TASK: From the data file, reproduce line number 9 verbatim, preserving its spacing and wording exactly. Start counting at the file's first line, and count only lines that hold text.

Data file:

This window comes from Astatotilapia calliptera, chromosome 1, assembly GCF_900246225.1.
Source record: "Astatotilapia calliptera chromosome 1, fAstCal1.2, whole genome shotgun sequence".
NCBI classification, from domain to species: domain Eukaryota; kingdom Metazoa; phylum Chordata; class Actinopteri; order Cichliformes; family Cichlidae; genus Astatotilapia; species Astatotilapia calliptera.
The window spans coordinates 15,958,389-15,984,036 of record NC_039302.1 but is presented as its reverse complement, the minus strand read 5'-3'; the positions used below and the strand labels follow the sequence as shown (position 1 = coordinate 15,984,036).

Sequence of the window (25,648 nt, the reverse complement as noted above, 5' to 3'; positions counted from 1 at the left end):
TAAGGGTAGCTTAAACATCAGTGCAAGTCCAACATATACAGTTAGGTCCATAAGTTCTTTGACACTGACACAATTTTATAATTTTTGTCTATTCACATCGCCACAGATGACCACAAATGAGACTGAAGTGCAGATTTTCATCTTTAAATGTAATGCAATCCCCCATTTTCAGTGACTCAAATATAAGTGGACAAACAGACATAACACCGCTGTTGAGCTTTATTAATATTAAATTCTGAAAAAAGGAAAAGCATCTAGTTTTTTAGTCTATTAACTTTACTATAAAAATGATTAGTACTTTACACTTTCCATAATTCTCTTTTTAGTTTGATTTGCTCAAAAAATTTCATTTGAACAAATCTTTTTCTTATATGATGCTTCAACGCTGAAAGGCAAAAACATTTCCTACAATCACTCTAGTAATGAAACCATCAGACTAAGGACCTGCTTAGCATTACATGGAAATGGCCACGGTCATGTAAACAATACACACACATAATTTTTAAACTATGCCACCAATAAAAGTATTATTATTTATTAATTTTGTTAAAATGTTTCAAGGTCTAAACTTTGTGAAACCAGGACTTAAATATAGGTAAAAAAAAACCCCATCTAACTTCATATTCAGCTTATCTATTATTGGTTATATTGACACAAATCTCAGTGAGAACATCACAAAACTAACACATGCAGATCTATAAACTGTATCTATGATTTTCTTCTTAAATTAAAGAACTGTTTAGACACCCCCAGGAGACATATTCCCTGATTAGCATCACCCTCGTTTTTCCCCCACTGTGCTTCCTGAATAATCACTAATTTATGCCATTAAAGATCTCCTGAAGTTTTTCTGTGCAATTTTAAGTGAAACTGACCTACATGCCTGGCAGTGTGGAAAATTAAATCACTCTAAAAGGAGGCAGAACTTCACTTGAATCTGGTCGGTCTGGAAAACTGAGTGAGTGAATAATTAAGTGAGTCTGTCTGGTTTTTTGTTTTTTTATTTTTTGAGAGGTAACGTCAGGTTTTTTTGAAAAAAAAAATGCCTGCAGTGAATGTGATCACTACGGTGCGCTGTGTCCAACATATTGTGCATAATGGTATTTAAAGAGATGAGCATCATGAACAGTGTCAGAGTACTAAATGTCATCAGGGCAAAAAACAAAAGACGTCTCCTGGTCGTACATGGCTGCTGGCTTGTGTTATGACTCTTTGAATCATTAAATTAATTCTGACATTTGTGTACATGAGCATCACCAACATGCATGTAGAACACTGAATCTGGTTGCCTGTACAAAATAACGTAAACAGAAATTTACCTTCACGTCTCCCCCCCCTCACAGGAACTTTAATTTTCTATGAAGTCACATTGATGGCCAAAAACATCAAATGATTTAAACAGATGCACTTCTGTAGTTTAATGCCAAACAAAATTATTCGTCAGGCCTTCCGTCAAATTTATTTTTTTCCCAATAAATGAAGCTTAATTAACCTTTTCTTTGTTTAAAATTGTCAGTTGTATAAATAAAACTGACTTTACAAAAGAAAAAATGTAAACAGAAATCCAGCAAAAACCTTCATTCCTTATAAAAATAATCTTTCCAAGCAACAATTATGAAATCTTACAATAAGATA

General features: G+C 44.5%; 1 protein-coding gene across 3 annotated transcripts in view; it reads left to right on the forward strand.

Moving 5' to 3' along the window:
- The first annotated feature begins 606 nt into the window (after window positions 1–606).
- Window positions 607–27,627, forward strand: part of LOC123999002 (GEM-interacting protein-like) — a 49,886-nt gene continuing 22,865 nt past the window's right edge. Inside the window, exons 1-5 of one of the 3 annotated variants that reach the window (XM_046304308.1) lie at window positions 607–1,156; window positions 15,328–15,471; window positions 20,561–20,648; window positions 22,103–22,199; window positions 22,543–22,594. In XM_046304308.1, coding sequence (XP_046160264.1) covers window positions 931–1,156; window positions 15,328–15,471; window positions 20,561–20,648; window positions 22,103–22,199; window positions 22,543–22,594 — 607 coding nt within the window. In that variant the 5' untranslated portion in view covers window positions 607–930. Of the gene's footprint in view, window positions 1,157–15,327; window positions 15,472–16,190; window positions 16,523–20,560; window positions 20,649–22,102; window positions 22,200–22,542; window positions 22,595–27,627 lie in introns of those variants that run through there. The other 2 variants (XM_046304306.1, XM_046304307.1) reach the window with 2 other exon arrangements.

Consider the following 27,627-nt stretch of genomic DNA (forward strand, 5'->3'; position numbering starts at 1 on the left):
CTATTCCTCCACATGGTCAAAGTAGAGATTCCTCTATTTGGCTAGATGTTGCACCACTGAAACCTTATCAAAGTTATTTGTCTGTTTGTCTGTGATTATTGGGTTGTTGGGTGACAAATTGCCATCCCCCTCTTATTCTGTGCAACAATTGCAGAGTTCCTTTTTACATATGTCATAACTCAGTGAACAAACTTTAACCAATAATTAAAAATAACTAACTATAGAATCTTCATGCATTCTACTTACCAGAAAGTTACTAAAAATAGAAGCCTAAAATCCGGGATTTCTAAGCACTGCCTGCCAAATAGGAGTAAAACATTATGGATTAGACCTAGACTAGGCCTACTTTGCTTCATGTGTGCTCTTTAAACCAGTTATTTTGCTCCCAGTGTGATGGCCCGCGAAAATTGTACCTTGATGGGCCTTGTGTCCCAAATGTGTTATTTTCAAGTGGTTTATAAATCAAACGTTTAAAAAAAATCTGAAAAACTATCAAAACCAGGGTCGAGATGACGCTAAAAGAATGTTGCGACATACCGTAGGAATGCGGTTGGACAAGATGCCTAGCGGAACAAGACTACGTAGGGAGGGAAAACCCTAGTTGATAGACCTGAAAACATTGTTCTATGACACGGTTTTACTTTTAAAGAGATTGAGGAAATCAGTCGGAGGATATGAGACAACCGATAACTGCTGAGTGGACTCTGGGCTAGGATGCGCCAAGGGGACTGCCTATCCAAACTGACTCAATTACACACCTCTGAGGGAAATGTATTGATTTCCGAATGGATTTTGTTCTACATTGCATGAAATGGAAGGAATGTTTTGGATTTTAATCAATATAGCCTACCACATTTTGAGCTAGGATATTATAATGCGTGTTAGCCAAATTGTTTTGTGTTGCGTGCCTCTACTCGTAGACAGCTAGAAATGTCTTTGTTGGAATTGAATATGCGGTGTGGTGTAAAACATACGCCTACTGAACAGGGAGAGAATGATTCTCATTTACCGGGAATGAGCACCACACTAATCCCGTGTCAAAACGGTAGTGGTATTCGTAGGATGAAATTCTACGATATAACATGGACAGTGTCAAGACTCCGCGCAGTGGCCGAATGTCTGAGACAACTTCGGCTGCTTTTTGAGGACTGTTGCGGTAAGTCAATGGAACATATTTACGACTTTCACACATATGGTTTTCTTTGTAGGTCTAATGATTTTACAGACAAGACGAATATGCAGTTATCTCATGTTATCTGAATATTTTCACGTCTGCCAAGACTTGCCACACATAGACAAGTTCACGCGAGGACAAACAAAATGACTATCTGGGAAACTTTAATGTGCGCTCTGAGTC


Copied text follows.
- The first annotated feature begins 606 nt into the window (after window positions 1–606).